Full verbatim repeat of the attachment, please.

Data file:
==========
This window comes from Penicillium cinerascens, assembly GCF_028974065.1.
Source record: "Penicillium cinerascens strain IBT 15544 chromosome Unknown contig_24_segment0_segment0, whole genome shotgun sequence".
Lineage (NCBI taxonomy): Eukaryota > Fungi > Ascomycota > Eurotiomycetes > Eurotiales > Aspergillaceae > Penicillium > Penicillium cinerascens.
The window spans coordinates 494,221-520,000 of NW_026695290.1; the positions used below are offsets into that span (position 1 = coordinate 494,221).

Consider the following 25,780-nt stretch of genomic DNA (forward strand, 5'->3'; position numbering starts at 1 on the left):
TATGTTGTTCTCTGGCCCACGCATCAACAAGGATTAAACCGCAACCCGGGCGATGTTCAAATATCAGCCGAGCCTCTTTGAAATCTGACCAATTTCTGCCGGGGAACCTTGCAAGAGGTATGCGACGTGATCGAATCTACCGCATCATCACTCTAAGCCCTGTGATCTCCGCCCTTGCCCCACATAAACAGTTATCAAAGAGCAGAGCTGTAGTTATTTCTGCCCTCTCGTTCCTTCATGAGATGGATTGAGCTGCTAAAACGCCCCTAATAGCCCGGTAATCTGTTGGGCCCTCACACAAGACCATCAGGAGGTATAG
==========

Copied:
This window comes from Penicillium cinerascens, assembly GCF_028974065.1.
Source record: "Penicillium cinerascens strain IBT 15544 chromosome Unknown contig_24_segment0_segment0, whole genome shotgun sequence".
Lineage (NCBI taxonomy): Eukaryota > Fungi > Ascomycota > Eurotiomycetes > Eurotiales > Aspergillaceae > Penicillium > Penicillium cinerascens.
The window spans coordinates 494,221-520,000 of NW_026695290.1; the positions used below are offsets into that span (position 1 = coordinate 494,221).

Consider the following 25,780-nt stretch of genomic DNA (forward strand, 5'->3'; position numbering starts at 1 on the left):
TATGTTGTTCTCTGGCCCACGCATCAACAAGGATTAAACCGCAACCCGGGCGATGTTCAAATATCAGCCGAGCCTCTTTGAAATCTGACCAATTTCTGCCGGGGAACCTTGCAAGAGGTATGCGACGTGATCGAATCTACCGCATCATCACTCTAAGCCCTGTGATCTCCGCCCTTGCCCCACATAAACAGTTATCAAAGAGCAGAGCTGTAGTTATTTCTGCCCTCTCGTTCCTTCATGAGATGGATTGAGCTGCTAAAACGCCCCTAATAGCCCGGTAATCTGTTGGGCCCTCACACAAGACCATCAGGAGGTATAG